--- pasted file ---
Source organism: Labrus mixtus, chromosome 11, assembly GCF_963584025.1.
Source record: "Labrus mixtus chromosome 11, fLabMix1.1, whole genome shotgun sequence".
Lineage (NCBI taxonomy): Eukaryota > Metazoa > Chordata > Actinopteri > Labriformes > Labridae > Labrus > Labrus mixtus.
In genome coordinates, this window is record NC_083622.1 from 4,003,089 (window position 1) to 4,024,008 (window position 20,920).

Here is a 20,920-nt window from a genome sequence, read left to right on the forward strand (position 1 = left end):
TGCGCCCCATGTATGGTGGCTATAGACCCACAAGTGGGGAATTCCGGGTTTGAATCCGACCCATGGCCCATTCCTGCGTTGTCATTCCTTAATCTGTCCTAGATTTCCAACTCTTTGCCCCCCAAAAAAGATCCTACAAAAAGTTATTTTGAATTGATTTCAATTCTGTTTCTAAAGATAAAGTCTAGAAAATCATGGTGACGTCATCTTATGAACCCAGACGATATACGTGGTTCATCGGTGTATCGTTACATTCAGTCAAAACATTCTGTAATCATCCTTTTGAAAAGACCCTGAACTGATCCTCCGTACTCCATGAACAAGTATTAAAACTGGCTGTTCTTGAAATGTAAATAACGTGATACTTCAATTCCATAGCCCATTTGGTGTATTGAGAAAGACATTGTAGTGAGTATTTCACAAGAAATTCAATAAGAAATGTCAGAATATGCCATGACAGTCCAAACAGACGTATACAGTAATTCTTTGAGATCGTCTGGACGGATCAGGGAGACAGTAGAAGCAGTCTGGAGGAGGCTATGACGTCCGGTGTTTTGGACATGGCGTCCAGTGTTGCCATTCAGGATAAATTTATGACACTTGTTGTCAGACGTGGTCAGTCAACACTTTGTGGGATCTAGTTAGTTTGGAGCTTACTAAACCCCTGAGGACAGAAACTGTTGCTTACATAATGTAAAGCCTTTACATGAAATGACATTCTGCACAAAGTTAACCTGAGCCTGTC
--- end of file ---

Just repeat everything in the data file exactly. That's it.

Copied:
Source organism: Labrus mixtus, chromosome 11, assembly GCF_963584025.1.
Source record: "Labrus mixtus chromosome 11, fLabMix1.1, whole genome shotgun sequence".
Lineage (NCBI taxonomy): Eukaryota > Metazoa > Chordata > Actinopteri > Labriformes > Labridae > Labrus > Labrus mixtus.
In genome coordinates, this window is record NC_083622.1 from 4,003,089 (window position 1) to 4,024,008 (window position 20,920).

Here is a 20,920-nt window from a genome sequence, read left to right on the forward strand (position 1 = left end):
TGCGCCCCATGTATGGTGGCTATAGACCCACAAGTGGGGAATTCCGGGTTTGAATCCGACCCATGGCCCATTCCTGCGTTGTCATTCCTTAATCTGTCCTAGATTTCCAACTCTTTGCCCCCCAAAAAAGATCCTACAAAAAGTTATTTTGAATTGATTTCAATTCTGTTTCTAAAGATAAAGTCTAGAAAATCATGGTGACGTCATCTTATGAACCCAGACGATATACGTGGTTCATCGGTGTATCGTTACATTCAGTCAAAACATTCTGTAATCATCCTTTTGAAAAGACCCTGAACTGATCCTCCGTACTCCATGAACAAGTATTAAAACTGGCTGTTCTTGAAATGTAAATAACGTGATACTTCAATTCCATAGCCCATTTGGTGTATTGAGAAAGACATTGTAGTGAGTATTTCACAAGAAATTCAATAAGAAATGTCAGAATATGCCATGACAGTCCAAACAGACGTATACAGTAATTCTTTGAGATCGTCTGGACGGATCAGGGAGACAGTAGAAGCAGTCTGGAGGAGGCTATGACGTCCGGTGTTTTGGACATGGCGTCCAGTGTTGCCATTCAGGATAAATTTATGACACTTGTTGTCAGACGTGGTCAGTCAACACTTTGTGGGATCTAGTTAGTTTGGAGCTTACTAAACCCCTGAGGACAGAAACTGTTGCTTACATAATGTAAAGCCTTTACATGAAATGACATTCTGCACAAAGTTAACCTGAGCCTGTC